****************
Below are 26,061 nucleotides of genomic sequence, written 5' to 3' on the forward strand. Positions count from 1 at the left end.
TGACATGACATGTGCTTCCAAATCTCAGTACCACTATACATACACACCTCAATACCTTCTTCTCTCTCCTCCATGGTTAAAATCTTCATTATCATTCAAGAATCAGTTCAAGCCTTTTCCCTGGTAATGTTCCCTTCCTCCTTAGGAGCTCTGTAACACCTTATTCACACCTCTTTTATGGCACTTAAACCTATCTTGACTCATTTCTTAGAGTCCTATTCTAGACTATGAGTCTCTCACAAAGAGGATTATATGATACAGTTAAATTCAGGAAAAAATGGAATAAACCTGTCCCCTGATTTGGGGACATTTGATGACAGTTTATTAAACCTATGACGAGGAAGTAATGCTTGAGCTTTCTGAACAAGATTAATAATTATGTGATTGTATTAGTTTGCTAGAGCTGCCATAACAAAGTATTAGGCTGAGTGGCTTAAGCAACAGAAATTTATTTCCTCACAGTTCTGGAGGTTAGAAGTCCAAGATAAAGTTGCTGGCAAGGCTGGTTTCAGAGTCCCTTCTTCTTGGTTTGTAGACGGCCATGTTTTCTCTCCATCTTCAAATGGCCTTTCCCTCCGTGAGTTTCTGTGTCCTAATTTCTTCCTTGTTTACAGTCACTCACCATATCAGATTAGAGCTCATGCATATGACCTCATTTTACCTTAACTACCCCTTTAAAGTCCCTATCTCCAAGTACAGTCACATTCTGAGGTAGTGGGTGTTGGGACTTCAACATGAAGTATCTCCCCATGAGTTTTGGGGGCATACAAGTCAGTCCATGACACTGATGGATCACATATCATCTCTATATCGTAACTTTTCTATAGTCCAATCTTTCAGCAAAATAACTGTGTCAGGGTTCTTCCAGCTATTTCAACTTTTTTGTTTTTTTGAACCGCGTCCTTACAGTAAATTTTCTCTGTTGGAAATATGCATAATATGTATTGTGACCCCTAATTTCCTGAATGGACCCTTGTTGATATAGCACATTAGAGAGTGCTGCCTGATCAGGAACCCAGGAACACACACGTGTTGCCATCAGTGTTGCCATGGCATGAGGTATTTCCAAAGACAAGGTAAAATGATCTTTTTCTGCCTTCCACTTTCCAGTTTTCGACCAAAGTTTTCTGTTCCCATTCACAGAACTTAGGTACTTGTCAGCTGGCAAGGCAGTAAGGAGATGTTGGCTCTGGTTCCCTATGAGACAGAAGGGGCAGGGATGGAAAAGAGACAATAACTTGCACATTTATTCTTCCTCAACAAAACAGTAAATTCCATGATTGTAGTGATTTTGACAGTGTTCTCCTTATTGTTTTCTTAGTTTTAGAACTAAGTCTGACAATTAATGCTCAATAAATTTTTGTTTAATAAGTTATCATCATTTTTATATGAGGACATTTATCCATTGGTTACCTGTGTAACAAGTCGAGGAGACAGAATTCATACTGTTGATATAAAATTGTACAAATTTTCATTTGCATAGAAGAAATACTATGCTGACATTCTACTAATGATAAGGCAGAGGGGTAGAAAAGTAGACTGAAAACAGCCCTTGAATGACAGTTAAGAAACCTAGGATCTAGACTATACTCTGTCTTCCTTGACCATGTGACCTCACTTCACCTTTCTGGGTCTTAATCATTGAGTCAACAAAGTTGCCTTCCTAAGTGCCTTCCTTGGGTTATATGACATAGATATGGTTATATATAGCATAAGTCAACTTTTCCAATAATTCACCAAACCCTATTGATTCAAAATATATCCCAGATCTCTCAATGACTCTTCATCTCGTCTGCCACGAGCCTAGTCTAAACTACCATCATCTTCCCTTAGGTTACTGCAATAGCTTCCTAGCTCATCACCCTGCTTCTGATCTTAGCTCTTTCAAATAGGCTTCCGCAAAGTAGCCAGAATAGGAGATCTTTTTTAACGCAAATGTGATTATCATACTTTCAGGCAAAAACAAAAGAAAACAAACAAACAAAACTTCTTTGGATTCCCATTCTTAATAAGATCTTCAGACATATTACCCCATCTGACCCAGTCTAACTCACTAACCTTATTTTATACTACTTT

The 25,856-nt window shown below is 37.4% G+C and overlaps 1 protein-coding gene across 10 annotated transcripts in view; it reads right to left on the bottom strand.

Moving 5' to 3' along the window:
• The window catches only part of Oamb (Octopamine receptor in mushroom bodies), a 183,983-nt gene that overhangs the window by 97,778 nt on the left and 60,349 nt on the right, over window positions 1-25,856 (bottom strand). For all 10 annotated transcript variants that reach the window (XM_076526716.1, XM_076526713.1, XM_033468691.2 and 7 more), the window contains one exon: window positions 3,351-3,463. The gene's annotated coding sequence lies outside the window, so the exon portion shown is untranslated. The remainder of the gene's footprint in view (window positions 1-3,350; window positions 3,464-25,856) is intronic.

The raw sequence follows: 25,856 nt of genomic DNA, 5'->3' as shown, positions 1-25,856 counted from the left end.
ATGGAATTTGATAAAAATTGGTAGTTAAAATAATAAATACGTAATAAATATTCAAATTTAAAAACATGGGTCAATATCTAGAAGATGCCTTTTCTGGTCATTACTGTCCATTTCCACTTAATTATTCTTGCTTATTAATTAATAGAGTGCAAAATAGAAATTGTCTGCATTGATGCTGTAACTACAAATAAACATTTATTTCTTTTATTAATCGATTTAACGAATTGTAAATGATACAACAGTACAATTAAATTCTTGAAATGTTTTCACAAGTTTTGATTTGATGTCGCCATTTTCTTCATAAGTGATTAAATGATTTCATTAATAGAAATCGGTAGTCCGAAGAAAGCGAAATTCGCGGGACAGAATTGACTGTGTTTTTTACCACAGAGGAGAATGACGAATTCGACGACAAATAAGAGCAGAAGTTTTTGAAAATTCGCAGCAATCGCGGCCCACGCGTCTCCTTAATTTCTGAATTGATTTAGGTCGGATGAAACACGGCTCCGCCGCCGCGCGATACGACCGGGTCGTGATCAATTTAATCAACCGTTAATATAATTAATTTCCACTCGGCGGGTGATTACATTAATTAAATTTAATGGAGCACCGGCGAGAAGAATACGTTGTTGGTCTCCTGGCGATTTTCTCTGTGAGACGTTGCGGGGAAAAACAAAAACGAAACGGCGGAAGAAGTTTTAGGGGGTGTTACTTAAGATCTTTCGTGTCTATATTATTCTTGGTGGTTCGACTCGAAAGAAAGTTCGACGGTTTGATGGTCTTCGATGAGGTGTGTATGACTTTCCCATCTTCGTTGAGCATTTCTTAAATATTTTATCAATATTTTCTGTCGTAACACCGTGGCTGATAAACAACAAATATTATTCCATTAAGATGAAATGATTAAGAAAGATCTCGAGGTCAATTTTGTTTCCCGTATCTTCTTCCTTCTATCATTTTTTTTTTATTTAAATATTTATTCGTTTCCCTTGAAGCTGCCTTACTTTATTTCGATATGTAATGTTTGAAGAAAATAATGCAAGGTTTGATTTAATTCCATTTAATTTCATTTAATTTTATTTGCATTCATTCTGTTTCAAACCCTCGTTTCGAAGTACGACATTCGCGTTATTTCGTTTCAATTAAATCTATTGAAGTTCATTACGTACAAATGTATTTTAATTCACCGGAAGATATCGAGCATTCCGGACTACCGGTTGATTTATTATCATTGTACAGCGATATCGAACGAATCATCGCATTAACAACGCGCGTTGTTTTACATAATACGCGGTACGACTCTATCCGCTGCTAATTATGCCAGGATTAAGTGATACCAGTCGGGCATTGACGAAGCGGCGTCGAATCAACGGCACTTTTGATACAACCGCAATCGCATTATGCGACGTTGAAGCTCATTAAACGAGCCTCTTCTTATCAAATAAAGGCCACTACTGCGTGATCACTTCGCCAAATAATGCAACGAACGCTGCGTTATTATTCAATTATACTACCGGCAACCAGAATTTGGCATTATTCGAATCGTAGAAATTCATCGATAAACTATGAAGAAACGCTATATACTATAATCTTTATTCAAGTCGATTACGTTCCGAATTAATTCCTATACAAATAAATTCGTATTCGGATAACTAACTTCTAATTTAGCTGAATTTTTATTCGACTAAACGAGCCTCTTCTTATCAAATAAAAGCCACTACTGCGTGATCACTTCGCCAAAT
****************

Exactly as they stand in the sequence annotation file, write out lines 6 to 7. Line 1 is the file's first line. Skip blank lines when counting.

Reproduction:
The raw sequence follows: 25,856 nt of genomic DNA, 5'->3' as shown, positions 1-25,856 counted from the left end.
ATGGAATTTGATAAAAATTGGTAGTTAAAATAATAAATACGTAATAAATATTCAAATTTAAAAACATGGGTCAATATCTAGAAGATGCCTTTTCTGGTCATTACTGTCCATTTCCACTTAATTATTCTTGCTTATTAATTAATAGAGTGCAAAATAGAAATTGTCTGCATTGATGCTGTAACTACAAATAAACATTTATTTCTTTTATTAATCGATTTAACGAATTGTAAATGATACAACAGTACAATTAAATTCTTGAAATGTTTTCACAAGTTTTGATTTGATGTCGCCATTTTCTTCATAAGTGATTAAATGATTTCATTAATAGAAATCGGTAGTCCGAAGAAAGCGAAATTCGCGGGACAGAATTGACTGTGTTTTTTACCACAGAGGAGAATGACGAATTCGACGACAAATAAGAGCAGAAGTTTTTGAAAATTCGCAGCAATCGCGGCCCACGCGTCTCCTTAATTTCTGAATTGATTTAGGTCGGATGAAACACGGCTCCGCCGCCGCGCGATACGACCGGGTCGTGATCAATTTAATCAACCGTTAATATAATTAATTTCCACTCGGCGGGTGATTACATTAATTAAATTTAATGGAGCACCGGCGAGAAGAATACGTTGTTGGTCTCCTGGCGATTTTCTCTGTGAGACGTTGCGGGGAAAAACAAAAACGAAACGGCGGAAGAAGTTTTAGGGGGTGTTACTTAAGATCTTTCGTGTCTATATTATTCTTGGTGGTTCGACTCGAAAGAAAGTTCGACGGTTTGATGGTCTTCGATGAGGTGTGTATGACTTTCCCATCTTCGTTGAGCATTTCTTAAATATTTTATCAATATTTTCTGTCGTAACACCGTGGCTGATAAACAACAAATATTATTCCATTAAGATGAAATGATTAAGAAAGATCTCGAGGTCAATTTTGTTTCCCGTATCTTCTTCCTTCTATCATTTTTTTTTTATTTAAATATTTATTCGTTTCCCTTGAAGCTGCCTTACTTTATTTCGATATGTAATGTTTGAAGAAAATAATGCAAGGTTTGATTTAATTCCATTTAATTTCATTTAATTTTATTTGCATTCATTCTGTTTCAAACCCTCGTTTCGAAGTACGACATTCGCGTTATTTCGTTTCAATTAAATCTATTGAAGTTCATTACGTACAAATGTATTTTAATTCACCGGAAGATATCGAGCATTCCGGACTACCGGTTGATTTATTATCATTGTACAGCGATATCGAACGAATCATCGCATTAACAACGCGCGTTGTTTTACATAATACGCGGTACGACTCTATCCGCTGCTAATTATGCCAGGATTAAGTGATACCAGTCGGGCATTGACGAAGCGGCGTCGAATCAACGGCACTTTTGATACAACCGCAATCGCATTATGCGACGTTGAAGCTCATTAAACGAGCCTCTTCTTATCAAATAAAGGCCACTACTGCGTGATCACTTCGCCAAATAATGCAACGAACGCTGCGTTATTATTCAATTATACTACCGGCAACCAGAATTTGGCATTATTCGAATCGTAGAAATTCATCGATAAACTATGAAGAAACGCTATATACTATAATCTTTATTCAAGTCGATTACGTTCCGAATTAATTCCTATACAAATAAATTCGTATTCGGATAACTAACTTCTAATTTAGCTGAATTTTTATTCGACTAAACGAGCCTCTTCTTATCAAATAAAAGCCACTACTGCGTGATCACTTCGCCAAAT